Gastroenterologists are physicians who specialize in the study of diseases affecting the intestinal tract. Visiting gastroenterologists include:
Steven Bollinger, M.D.
Paul Dorsher, M.D.
Jason Erickson, M.D.
Albert Hammond, M.D.
Scot Hutton, M.D.
Daniel Kraft, M.D.
Peter Nelson, M.D.
David Roberts, M.D.
Randy Saliares, M.D.
Colonoscopy is a test that allows your doctor to look at the inner lining of your large intestine (rectum and colon). He or she uses a thin, flexible tube called a colonoscope to look at the colon. A colonoscopy helps find ulcers, colon polyps, tumors, and areas of inflammation or bleeding. During a colonoscopy, tissue samples can be collected (biopsy) and abnormal growths can be taken out. Colonoscopy can also be used as a screening test to check for cancer or precancerous growths in the colon or rectum (polyps).
The colonoscope is a thin, flexible tube that ranges from 48in to 72in long. A small video camera is attached to the colonoscope so that your doctor can take pictures or video of the large intestine (colon). The colonoscope can be used to look at the whole colon and the lower part of the small intestine. A test called sigmoidoscopy shows only the rectum and the lower part of the colon.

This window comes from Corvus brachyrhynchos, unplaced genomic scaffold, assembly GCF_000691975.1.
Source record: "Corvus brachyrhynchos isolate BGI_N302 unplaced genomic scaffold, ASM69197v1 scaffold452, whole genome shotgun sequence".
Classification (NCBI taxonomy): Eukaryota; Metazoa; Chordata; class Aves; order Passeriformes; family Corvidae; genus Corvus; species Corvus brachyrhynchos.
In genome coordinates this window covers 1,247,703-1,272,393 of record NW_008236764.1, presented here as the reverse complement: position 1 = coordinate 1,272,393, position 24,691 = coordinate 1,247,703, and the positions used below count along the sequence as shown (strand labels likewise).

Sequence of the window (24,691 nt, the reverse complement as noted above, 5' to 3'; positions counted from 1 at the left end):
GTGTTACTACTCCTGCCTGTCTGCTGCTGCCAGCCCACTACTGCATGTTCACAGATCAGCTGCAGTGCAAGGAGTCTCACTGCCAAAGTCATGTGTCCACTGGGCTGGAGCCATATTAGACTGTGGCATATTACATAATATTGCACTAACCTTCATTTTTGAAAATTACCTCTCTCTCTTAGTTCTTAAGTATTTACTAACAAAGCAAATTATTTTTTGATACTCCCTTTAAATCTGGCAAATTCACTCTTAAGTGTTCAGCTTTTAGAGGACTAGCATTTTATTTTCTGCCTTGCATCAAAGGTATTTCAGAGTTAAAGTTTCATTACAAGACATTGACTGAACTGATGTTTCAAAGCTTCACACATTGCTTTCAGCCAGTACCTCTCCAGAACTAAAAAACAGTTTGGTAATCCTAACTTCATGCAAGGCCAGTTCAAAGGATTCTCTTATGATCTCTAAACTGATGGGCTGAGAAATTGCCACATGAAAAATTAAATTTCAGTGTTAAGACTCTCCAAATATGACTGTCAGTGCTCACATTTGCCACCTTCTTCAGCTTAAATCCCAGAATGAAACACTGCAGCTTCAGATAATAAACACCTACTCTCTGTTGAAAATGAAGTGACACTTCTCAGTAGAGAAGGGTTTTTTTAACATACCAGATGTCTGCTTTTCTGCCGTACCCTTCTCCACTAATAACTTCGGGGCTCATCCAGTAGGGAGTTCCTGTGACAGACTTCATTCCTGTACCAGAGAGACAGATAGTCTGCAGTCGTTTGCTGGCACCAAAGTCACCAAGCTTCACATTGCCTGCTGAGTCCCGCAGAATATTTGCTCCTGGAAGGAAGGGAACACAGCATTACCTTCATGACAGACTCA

Before this test, you will need to clean out your colon (colon prep). Colon prep takes 1 to 2 days, depending on which type of prep your doctor recommends. Some preps may be taken the evening before the test. For many people, the prep for a colonoscopy is more trying than the actual test. Plan to stay home during your prep time since you will need to use the bathroom often. The colon prep causes loose, frequent stools and diarrhea so that your colon will be empty for the test. The colon prep may be uncomfortable and you may feel hungry on the clear liquid diet. If you need to drink a special solution as part of your prep, be sure to have clear fruit juices or soft drinks to drink after the prep because the solution tastes salty.
Endoscopy or Gastroscopy
An upper endoscopy can be used to determine the causes of heartburn or GERD -- gastroesophageal reflux disease or simply acid reflux -- and is also often performed as an outpatient procedure. Upper endoscopy uses a thin scope with a light and camera at its tip to look inside of the upper digestive system -- the esophagus, stomach, and the first part of the small intestine, called the duodenum.
Sometimes the procedure is done in emergencies in the hospital or emergency room to both identify and treat upper digestive system bleeding such as from an ulcer.
The procedure is commonly used to help identify the causes of:
Nausea and vomiting
Endoscopy can also help identify inflammation, ulcers, and tumors.
Upper endoscopy can be more accurate than X-rays for detecting abnormal growths and for examining the inside of the upper digestive system.